Disruptive Material Research for the Next Generation Semiconductors at SAIT

Special MTL Seminars
Dr. Jinseong Heo
Grier Room (34-401)
Open to
MTL Community

Abstract: In this presentation, I aim to introduce the material research conducted at SAIT, focusing on its direct implication to disruptive semiconductor devices. Firstly, as we confront the limitations posed by the lateral scaling in three prominent product categories: Logic, DRAM, and Flash, our efforts are dedicated to the development of innovative materials capable of surpassing these constraints, thereby shaping the trajectory of future advancements. The overarching motif underpinning our material research for these revolutionary devices centers around the concept of three-dimensional integration for individual components, coupled with their hetero-integration, aimed at enhanced performance and minimal energy consumption. To achieve the 3D scheme, several ongoing projects are focused on various materials spanning from high-k dielectric to oxide semiconductors and metal interconnect. Specifically, I will discuss our recent progress in comprehending the fundamentals of ferroelectric materials for logic and memory applications.

Given the escalating power density, which results in inevitable heat dissipation in logic devices, we demonstrate that leveraging the negative differential capacitance of ferroelectric hafnia in ultrathin limit in the gate stack of a logic transistor has the potential to reduce power consumption by 30%. This reduction is achieved through gate capacitance enhancement. We propose the incorporation of ferroelectric material as a fundamental solution to address the thermal challenge, thereby playing a pivotal role in the architecture of 3D stack FETs.

Additionally, as the conventional planar transistor within the DRAM cell is poised to be substituted by a vertical counterpart in the near future, aiming for a more compact 4F2 cell size, it will soon encounter the limits of 2D scaling. Consequently, the most sought-after solution will be the ultimate capless DRAM in 3D arrangement.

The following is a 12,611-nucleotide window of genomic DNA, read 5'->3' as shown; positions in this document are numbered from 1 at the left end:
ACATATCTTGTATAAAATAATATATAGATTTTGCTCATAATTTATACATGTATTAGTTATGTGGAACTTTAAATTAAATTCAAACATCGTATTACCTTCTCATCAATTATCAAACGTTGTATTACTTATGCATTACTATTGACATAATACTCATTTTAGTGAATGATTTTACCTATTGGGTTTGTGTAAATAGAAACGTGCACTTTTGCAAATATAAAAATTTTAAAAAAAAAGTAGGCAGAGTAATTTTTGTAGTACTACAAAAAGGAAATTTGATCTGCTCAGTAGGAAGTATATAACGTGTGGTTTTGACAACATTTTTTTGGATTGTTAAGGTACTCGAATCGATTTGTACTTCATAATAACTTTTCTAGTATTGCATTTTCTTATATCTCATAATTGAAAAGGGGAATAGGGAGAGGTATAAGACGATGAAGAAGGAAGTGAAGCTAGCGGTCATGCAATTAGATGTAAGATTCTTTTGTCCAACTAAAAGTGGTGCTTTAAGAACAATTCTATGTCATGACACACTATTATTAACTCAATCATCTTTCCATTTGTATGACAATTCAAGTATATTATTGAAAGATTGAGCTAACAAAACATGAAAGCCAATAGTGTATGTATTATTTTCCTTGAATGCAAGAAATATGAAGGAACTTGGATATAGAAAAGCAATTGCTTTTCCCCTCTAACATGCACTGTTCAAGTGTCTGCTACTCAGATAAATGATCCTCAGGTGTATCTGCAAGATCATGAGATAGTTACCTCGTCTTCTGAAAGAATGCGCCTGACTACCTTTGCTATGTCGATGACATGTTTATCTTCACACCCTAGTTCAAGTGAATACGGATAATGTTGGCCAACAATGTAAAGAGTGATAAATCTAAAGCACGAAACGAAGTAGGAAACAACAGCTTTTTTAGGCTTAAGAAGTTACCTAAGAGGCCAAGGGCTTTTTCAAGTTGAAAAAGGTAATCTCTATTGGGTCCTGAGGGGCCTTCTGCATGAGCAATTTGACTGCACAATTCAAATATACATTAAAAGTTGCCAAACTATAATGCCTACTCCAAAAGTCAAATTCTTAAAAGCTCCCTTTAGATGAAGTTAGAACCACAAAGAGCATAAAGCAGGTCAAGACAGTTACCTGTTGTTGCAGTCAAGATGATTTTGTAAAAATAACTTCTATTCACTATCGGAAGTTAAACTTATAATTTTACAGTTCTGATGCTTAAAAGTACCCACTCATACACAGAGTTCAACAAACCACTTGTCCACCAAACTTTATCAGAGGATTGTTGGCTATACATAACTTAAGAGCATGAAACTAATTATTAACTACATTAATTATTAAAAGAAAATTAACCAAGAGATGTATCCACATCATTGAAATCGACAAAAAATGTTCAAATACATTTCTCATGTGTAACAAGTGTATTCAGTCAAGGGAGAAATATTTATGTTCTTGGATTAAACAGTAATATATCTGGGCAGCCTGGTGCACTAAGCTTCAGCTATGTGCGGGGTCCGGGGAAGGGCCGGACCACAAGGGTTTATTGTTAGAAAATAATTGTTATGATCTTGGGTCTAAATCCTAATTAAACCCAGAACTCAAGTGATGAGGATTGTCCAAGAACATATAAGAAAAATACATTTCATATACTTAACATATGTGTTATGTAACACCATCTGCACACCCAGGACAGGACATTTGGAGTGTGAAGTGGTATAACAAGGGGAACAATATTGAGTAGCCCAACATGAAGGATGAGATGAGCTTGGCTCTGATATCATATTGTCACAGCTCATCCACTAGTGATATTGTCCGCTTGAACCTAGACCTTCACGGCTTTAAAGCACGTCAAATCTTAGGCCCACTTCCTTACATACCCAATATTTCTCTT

On the other hand, vertical NAND, initially introduced to the market by Samsung in 2013, has progressed by stacking more layers. However, the increased challenges related to high-aspect-ratio etching and structural stability have rendered additional stacking more difficult. This calls for the exploration of new device schemes to overcome these challenges and facilitate further stacking.

As one of the candidates for 3D DRAM and ultimate vertical NAND, I will present a three-terminal ferroelectric FET that shows an unprecedented sub-ns switching speed. This feature makes it applicable to vertical DRAM as well as advanced VNAND. Due to efficient polarization switching replacing high-voltage charge tunneling, a ferroelectric FET that utilizes lower voltage to store multi-bit information within a cell enables vertical scaling of a cell in vertical NAND. Furthermore, this presentation will introduce two-terminal ferroelectric diodes with a high rectification ratio and ferroelectric tunnel junctions with high uniformity. The two-terminal devices aim to enhance endurance and also facilitate neuromorphic applications. Lastly, the envisioning of 3D hetero-integration of individual components will be discussed.

Bio: Dr. Jinseong Heo is a Master (Vice President of Technology) and the Semiconductor Material Theme Leader of Samsung Advanced Institute of Technology (SAIT). His research scope has covered various materials spanning from high-k dielectric to oxide semiconductors and magnetic materials for disruptive semiconductor devices since he joined SAIT in 2008. Dr. Heo is a recipient of Samsung Electronics Best Engineer and Best Patent awards in 2020. In 2020 and 2012, he was also awarded “The Best Paper” in Samsung Best Paper Award in recognition of his material and device research for disruptive semiconductor technologies. He is an inventor of over 130 issued US patents and an author of >45 articles in peer-reviewed journals. He received his B.S. from Korea Advanced Institute of Science and Technology in the department of physics, his M.S. and his Ph.D. from California Institute of Technology in 2004 and 2008, respectively, in the department of applied physics.